Rosuvastatin use is contraindicated during breastfeeding [see Contraindications (4)]. Limited data indicate that rosuvastatin is present in human milk. There is no available information on the effects of the drug on the breastfed infant or the effects of the drug on milk production. Because of the potential for serious adverse reactions in a breastfed infant, advise patients that breastfeeding is not recommended during treatment with rosuvastatin.
Rosuvastatin may cause fetal harm when administered to a pregnant woman [see Use in Specific Populations (8.1)]. Advise females of reproductive potential to use effective contraception during treatment with rosuvastatin.
Pediatric use information for patients 7 to 17 years of age is approved for AstraZeneca’s CRESTOR (rosuvastatin calcium) tablets. However, due to AstraZeneca’s marketing exclusivity rights, this drug product is not labeled with that pediatric information.
Of the 10,275 patients in clinical studies with rosuvastatin, 3,159 (31%) were 65 years and older, and 698 (6.8%) were 75 years and older. No overall differences in safety or effectiveness were observed between these subjects and younger subjects, and other reported clinical experience has not identified differences in responses between the elderly and younger patients, but greater sensitivity of some older individuals cannot be ruled out.
Elderly patients are at higher risk of myopathy and rosuvastatin should be prescribed with caution in the elderly [see Warnings and Precautions (5.1) and Clinical Pharmacology (12.3)].
Rosuvastatin exposure is not influenced by mild to moderate renal impairment (CLcr ≥30 mL/min/1.73 m2). Exposure to rosuvastatin is increased to a clinically significant extent in patients with severe renal impairment (CLcr <30 mL/min/1.73 m2) who are not receiving hemodialysis and dose adjustment is required [see Dosage and Administration (2.5), Warnings and Precautions (5.1) and Clinical Pharmacology (12.3)].
Rosuvastatin is contraindicated in patients with active liver disease, which may include unexplained persistent elevations of hepatic transaminase levels. Chronic alcohol liver disease is known to increase rosuvastatin exposure; rosuvastatin should be used with caution in these patients [see Contraindications(4), Warning and Precautions (5.2) and Clinical Pharmacology (12.3)].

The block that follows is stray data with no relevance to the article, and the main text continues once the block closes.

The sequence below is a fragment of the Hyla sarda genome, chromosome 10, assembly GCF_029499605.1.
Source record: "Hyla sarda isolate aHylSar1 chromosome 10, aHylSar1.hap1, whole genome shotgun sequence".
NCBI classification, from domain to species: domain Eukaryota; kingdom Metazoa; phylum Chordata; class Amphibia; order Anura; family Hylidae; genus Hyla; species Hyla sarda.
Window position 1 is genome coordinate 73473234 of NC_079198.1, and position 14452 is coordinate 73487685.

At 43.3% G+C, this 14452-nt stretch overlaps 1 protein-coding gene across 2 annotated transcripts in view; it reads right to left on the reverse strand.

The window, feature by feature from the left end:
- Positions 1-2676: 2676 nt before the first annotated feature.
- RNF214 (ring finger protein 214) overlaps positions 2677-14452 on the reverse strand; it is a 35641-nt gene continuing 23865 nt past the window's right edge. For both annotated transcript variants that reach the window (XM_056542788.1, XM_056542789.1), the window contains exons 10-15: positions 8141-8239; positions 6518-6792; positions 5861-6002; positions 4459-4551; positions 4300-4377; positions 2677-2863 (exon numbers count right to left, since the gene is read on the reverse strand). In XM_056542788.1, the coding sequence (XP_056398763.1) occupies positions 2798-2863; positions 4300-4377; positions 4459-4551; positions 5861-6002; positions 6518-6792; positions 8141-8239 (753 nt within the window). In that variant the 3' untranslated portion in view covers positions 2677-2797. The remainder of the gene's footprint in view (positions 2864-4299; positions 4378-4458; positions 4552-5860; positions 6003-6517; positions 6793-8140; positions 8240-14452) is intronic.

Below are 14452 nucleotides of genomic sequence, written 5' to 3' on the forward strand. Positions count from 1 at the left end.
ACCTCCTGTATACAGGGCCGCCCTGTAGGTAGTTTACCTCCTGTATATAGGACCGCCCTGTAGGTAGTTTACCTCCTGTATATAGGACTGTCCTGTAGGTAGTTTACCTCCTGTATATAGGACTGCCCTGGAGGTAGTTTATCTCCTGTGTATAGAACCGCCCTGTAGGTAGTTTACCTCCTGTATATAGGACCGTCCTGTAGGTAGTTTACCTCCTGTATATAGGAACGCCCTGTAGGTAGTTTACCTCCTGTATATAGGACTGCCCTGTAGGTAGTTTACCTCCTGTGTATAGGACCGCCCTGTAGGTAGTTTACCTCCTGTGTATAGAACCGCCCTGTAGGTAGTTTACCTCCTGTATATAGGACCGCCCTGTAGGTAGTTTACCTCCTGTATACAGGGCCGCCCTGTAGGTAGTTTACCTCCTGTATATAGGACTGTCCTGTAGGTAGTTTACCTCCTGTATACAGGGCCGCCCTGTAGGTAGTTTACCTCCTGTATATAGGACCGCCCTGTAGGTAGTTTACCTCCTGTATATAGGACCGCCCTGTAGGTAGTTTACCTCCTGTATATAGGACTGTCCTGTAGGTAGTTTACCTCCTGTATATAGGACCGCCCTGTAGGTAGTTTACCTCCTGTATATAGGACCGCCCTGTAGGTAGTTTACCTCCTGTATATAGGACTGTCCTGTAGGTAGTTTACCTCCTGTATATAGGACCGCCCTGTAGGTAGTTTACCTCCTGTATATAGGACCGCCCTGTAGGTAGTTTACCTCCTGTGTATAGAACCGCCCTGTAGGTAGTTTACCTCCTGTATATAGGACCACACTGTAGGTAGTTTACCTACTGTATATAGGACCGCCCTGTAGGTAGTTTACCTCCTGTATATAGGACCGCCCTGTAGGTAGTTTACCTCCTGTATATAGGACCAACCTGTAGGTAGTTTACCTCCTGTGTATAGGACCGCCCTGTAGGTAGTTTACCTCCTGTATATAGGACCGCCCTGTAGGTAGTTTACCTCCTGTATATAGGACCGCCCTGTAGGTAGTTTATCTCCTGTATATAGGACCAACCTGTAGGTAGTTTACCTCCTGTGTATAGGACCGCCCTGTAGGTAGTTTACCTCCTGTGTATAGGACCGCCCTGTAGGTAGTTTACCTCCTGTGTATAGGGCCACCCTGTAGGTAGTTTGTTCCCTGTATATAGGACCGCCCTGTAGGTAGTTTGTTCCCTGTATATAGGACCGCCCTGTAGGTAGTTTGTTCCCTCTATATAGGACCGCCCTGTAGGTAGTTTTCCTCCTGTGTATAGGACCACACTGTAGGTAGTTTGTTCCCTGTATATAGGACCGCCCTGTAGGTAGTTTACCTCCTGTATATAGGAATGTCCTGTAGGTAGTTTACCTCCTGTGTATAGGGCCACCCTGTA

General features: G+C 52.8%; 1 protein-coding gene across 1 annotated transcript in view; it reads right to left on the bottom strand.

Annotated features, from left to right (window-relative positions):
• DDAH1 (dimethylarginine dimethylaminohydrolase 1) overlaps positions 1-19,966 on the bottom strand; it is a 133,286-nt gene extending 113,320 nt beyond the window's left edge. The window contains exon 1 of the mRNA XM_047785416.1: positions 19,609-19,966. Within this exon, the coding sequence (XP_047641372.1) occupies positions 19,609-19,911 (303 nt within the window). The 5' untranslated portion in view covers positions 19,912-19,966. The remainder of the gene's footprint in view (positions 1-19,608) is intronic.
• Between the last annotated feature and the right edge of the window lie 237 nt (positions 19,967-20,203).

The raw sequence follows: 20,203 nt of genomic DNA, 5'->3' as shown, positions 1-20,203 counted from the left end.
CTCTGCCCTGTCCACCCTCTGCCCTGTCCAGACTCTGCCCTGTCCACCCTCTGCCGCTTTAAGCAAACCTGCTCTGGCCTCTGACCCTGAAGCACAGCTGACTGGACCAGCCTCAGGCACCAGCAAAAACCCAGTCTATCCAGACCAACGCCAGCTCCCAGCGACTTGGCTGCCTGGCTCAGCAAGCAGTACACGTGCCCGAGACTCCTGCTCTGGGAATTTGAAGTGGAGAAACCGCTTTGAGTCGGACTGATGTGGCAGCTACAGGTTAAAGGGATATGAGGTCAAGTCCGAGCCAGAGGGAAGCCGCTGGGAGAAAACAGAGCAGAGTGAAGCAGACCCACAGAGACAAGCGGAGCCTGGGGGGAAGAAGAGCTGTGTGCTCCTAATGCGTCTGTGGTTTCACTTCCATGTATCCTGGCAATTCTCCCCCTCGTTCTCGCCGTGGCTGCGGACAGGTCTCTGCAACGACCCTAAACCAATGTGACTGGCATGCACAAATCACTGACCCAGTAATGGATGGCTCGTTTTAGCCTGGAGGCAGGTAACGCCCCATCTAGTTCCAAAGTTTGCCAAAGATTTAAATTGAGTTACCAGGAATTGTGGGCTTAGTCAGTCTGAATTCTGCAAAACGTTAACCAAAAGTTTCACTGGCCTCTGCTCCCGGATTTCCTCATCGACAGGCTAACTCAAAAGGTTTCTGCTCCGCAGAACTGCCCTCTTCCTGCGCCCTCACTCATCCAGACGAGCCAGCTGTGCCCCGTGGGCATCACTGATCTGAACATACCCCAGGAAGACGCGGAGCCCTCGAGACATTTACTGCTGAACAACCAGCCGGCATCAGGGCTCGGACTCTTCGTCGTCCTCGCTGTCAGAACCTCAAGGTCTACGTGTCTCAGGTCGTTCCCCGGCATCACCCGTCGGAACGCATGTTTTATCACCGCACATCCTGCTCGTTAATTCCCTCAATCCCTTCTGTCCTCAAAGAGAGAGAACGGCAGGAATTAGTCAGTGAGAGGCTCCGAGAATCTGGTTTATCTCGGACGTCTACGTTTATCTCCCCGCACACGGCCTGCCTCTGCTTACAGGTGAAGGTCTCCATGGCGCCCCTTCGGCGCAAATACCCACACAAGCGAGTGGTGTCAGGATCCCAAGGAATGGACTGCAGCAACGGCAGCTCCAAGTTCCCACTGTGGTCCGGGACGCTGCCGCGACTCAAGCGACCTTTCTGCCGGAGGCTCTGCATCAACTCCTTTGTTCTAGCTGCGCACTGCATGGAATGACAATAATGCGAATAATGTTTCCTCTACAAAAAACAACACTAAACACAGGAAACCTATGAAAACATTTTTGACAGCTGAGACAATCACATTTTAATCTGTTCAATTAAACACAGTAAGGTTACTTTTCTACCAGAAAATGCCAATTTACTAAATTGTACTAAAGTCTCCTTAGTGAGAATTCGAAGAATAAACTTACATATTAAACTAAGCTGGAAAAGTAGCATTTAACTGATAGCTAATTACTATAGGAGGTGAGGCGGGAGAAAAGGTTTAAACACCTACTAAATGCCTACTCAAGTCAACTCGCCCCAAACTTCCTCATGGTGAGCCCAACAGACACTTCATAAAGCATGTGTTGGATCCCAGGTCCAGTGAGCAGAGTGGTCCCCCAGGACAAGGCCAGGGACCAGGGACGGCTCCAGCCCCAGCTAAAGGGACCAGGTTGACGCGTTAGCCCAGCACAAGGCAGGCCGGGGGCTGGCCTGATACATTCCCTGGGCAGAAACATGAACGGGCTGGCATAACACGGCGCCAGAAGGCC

Pharmacokinetic studies have demonstrated an approximate 2-fold increase in median exposure to rosuvastatin in Asian subjects when compared with Caucasian controls. Rosuvastatin dosage should be adjusted in Asian patients [see Dosage and Administration (2.3) and Clinical Pharmacology (12.3)].
There is no specific treatment in the event of overdose. In the event of overdose, the patient should be treated symptomatically and supportive measures instituted as required. Hemodialysis does not significantly enhance clearance of rosuvastatin.
The chemical name for rosuvastatin calcium USP is bis[(E)-7-[4- (4-fluorophenyl)-6-isopropyl-2 [methyl(methylsulfonyl)amino] pyrimidin-5-yl](3R,5S) -3,5-dihydroxyhept-6-enoic acid] calcium salt with the following structural formula:
The empirical formula for rosuvastatin calcium USP is (C22 H27 FN3 O6 S)2 Ca and the molecular weight is 1001.14. Rosuvastatin calcium USP is a white amorphous powder that is sparingly soluble in water and methanol, and slightly soluble in ethanol. Rosuvastatin calcium is a hydrophilic compound with a partition coefficient (octanol/water) of 0.13 at pH of 7.0.
Rosuvastatin Calcium USP for oral administration contain 5, 10, 20, or 40 mg of rosuvastatin and the following inactive ingredients: Each tablet contains: crospovidone, hypromellose, lactose monohydrate, magnesium stearate, microcrystalline cellulose, titanium dioxide and triacetin. Additionally, the 5 mg tablet contains ferric oxide yellow and the 10 mg, 20 mg and 40 mg tablets contain ferric oxide red.